How BAs Can Use a Decision Matrix to Make Tough Choices
Reading time: about 6 min
Posted by: Lucid Content Team
As a business analyst, you have to make a lot of important decisions. From strategic planning to policy evaluation to process modeling, your choices are often complex and have a direct impact on the business.
With so much at stake (and so many factors to consider), how can you know if you’re making the best choice?
A decision matrix can help.
What is a decision matrix?
A decision matrix is a tool that helps business analysts and other stakeholders evaluate their options with greater clarity and objectivity. A decision matrix (or grid) can:
- Reduce decision fatigue.
- Reduce subjectivity in decision making.
- Clarify and prioritize options.
Decision-making grids outline the criteria for making a decision and rank them based on the most important factors. These grids provide analysts with a measurable method for evaluating their options systematically.
The decision matrix is also known by other names, including:
- Pugh matrix
- Decision grid
- Opportunity analysis
- Multi-attribute utility theory
- Grid analysis
- Problem selection matrix
- Criteria rating form
- Problem selection matrix
Another type of decision-making matrix is the Eisenhower matrix, but it focuses on identifying and ranking personal priorities, rather than major business decisions. Although some basic calculations are involved, the concept and application are fairly simple and straightforward.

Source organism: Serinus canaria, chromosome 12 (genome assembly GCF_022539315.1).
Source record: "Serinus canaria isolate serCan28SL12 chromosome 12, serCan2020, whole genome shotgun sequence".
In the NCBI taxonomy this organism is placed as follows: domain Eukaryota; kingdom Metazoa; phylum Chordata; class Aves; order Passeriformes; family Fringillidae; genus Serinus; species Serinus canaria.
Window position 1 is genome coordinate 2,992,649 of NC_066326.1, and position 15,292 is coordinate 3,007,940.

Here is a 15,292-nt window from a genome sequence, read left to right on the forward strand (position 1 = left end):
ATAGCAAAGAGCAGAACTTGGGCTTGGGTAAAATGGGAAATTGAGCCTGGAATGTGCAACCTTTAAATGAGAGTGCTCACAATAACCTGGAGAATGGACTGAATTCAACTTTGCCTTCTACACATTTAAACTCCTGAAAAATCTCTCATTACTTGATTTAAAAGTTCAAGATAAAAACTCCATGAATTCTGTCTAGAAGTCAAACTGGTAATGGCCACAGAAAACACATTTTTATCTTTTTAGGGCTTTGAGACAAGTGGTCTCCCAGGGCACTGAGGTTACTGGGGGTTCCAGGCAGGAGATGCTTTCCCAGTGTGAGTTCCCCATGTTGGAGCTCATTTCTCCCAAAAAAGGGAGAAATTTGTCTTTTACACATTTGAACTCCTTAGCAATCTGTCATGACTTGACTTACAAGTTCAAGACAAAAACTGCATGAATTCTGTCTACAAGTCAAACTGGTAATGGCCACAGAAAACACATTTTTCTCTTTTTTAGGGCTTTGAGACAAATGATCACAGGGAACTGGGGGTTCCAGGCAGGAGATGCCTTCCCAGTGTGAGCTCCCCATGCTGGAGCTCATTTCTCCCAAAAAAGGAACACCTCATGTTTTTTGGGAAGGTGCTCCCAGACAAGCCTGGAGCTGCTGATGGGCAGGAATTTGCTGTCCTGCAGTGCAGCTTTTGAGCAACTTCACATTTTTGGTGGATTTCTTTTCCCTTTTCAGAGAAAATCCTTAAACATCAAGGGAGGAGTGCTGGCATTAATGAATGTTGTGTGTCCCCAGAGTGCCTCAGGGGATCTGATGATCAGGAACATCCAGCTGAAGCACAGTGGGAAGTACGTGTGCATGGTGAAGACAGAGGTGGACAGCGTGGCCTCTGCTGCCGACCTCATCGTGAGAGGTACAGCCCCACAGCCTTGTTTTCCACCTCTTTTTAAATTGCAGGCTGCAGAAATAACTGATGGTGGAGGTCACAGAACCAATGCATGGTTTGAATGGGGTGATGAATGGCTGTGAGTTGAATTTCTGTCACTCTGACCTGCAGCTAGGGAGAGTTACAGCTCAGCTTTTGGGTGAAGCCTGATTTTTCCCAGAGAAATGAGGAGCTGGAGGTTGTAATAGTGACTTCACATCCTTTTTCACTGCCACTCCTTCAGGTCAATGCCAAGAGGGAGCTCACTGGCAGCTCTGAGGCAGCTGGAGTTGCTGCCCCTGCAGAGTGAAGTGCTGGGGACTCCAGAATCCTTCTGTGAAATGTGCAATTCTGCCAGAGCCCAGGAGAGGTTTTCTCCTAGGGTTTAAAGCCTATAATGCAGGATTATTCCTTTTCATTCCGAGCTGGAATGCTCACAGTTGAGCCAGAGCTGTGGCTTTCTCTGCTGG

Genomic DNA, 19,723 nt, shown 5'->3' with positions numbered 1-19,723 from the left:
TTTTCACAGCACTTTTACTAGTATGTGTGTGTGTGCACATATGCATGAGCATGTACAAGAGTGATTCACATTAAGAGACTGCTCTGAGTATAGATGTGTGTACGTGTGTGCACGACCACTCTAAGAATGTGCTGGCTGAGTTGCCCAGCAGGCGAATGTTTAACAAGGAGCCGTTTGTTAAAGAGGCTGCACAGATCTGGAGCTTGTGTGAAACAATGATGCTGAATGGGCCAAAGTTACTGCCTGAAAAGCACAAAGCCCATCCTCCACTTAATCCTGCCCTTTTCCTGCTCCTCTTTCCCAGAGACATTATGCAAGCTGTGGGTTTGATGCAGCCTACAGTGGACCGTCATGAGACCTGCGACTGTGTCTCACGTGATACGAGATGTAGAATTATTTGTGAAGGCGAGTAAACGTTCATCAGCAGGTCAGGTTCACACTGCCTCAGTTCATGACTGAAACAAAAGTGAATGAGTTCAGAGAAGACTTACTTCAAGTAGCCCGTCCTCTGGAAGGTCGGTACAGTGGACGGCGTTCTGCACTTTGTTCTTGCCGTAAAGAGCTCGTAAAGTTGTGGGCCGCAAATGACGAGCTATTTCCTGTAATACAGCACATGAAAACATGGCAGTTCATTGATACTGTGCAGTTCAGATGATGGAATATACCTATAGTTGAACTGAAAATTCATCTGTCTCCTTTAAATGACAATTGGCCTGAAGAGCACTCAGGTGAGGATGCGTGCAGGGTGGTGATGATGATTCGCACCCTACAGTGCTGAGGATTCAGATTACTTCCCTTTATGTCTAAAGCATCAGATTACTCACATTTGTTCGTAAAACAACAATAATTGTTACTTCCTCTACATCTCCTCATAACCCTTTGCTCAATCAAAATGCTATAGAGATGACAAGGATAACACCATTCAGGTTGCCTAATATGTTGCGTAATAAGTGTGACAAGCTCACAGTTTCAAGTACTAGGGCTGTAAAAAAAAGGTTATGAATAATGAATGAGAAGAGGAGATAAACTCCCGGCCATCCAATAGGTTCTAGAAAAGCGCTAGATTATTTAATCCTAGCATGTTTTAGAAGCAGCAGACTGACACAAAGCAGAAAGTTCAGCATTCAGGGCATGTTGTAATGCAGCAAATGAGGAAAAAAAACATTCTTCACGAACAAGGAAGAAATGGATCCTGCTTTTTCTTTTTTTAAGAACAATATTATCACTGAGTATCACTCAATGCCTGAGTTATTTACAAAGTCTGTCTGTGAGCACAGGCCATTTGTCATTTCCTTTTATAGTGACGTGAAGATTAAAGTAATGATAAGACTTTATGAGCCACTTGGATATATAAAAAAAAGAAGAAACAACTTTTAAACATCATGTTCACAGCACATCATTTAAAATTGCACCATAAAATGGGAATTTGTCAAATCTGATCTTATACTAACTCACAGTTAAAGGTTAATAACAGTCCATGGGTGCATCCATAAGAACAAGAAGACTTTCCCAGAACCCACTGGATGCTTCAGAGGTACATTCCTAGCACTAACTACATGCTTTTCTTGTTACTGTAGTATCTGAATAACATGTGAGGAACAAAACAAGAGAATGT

When to use a decision matrix
The nice thing about the decision matrix is that it can apply to many different types of decisions. However, it is most effective when you or your team is comparing multiple options or criteria that need to be narrowed down to one final choice.
It’s a common solution for business analysts as well as project managers, business leaders, designers, and other stakeholders who have to juggle multiple opportunities with complex criteria and requirements.
How to make a decision matrix
The beauty of the decision matrix is how simple it is to create. You can create a decision matrix by hand on a piece of paper, a whiteboard, or on a spreadsheet. There are also online template solutions available.
Lucidchart’s ready-made decision matrix template can help you get started right away. With rich features like data linking and conditional formatting, you can customize your templates to help you identify the best solution faster.
The decision matrix is organized into a table of rows and columns. The rows list out the potential options and the columns outline the various factors or decision making criteria to consider.
Conducting a step-by-step decision making analysis
We’ll use a simple decision to illustrate how a basic decision matrix works. Let’s say you want to take your team out to a restaurant to celebrate a victory. A decision matrix can help you choose where to go.
1. Create the matrix table
The first step is to create your matrix. As noted earlier, the table will be organized into rows of options and columns of criteria. Fill out the rows with the various options you are considering. For this example, your options might be:
- Fancy New York steakhouse
- Elegant Italian cuisine
- Funky Mexican eatery
- Interactive Japanese restaurant
Next, you will identify the criteria you will use to evaluate them.